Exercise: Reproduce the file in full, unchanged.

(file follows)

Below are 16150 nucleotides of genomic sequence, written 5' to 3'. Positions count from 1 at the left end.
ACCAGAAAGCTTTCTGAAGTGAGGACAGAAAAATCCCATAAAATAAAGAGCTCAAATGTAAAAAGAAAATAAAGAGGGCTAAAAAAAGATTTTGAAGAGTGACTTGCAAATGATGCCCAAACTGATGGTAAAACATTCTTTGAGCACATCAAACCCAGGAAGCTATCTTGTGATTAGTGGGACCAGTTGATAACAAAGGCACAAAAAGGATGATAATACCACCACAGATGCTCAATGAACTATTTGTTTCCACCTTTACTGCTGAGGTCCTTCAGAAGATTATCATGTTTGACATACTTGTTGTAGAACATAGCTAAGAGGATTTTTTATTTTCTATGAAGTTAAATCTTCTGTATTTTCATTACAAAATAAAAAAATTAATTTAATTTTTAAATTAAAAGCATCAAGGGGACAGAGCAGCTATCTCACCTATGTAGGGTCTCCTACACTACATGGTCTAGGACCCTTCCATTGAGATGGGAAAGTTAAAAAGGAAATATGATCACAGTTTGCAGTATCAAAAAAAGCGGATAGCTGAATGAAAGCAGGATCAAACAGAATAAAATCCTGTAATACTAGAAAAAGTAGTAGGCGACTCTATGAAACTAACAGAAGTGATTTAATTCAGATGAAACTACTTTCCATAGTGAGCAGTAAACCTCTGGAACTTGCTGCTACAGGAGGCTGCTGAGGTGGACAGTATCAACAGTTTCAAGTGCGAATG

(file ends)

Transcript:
Below are 16150 nucleotides of genomic sequence, written 5' to 3'. Positions count from 1 at the left end.
ACCAGAAAGCTTTCTGAAGTGAGGACAGAAAAATCCCATAAAATAAAGAGCTCAAATGTAAAAAGAAAATAAAGAGGGCTAAAAAAAGATTTTGAAGAGTGACTTGCAAATGATGCCCAAACTGATGGTAAAACATTCTTTGAGCACATCAAACCCAGGAAGCTATCTTGTGATTAGTGGGACCAGTTGATAACAAAGGCACAAAAAGGATGATAATACCACCACAGATGCTCAATGAACTATTTGTTTCCACCTTTACTGCTGAGGTCCTTCAGAAGATTATCATGTTTGACATACTTGTTGTAGAACATAGCTAAGAGGATTTTTTATTTTCTATGAAGTTAAATCTTCTGTATTTTCATTACAAAATAAAAAAATTAATTTAATTTTTAAATTAAAAGCATCAAGGGGACAGAGCAGCTATCTCACCTATGTAGGGTCTCCTACACTACATGGTCTAGGACCCTTCCATTGAGATGGGAAAGTTAAAAAGGAAATATGATCACAGTTTGCAGTATCAAAAAAAGCGGATAGCTGAATGAAAGCAGGATCAAACAGAATAAAATCCTGTAATACTAGAAAAAGTAGTAGGCGACTCTATGAAACTAACAGAAGTGATTTAATTCAGATGAAACTACTTTCCATAGTGAGCAGTAAACCTCTGGAACTTGCTGCTACAGGAGGCTGCTGAGGTGGACAGTATCAACAGTTTCAAGTGCGAATG